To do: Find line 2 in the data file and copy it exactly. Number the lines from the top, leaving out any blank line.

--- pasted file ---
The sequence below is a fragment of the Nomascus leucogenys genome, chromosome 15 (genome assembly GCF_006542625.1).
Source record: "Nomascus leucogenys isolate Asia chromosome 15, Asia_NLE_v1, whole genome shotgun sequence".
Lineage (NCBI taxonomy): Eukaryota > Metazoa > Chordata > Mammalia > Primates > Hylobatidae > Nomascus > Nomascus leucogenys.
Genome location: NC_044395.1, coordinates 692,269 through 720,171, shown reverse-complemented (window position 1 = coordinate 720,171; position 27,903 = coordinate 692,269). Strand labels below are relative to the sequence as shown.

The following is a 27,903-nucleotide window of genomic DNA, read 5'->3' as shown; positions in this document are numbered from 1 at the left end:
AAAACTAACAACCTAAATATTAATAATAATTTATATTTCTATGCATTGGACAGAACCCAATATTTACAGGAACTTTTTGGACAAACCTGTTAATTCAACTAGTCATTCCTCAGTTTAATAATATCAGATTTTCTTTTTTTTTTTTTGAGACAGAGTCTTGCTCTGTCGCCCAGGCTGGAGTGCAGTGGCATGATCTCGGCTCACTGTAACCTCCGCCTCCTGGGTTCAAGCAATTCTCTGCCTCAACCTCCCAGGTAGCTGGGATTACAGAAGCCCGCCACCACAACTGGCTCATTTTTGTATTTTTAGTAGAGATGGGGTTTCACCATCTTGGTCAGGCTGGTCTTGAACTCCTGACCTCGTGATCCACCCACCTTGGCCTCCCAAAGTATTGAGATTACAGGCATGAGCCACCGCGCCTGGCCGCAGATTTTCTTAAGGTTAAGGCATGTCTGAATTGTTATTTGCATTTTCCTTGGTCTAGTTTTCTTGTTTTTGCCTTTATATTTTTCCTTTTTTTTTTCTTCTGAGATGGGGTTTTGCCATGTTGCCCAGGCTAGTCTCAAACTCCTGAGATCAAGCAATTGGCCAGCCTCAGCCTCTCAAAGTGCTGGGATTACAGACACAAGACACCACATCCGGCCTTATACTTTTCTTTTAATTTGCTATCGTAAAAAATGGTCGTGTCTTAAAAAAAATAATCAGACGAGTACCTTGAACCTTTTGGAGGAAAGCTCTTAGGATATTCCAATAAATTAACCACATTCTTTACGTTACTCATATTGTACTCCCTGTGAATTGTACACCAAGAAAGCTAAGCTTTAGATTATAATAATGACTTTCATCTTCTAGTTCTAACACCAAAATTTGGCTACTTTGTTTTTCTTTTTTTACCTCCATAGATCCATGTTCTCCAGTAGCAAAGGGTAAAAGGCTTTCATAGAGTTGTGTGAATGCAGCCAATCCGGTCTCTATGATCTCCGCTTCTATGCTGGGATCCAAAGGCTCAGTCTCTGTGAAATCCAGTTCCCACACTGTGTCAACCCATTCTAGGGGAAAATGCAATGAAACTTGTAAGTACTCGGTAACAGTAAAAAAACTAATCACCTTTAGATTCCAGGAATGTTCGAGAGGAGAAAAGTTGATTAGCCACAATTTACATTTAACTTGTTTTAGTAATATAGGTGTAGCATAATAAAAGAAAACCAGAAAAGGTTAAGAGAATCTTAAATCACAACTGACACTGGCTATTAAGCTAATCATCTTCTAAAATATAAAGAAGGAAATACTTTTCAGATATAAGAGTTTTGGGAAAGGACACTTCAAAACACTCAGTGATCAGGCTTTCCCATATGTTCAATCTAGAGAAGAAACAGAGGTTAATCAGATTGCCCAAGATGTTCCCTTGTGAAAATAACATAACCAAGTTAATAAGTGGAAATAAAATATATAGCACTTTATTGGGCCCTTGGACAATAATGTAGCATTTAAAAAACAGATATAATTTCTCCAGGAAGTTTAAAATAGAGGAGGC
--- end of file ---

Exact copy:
Source record: "Nomascus leucogenys isolate Asia chromosome 15, Asia_NLE_v1, whole genome shotgun sequence".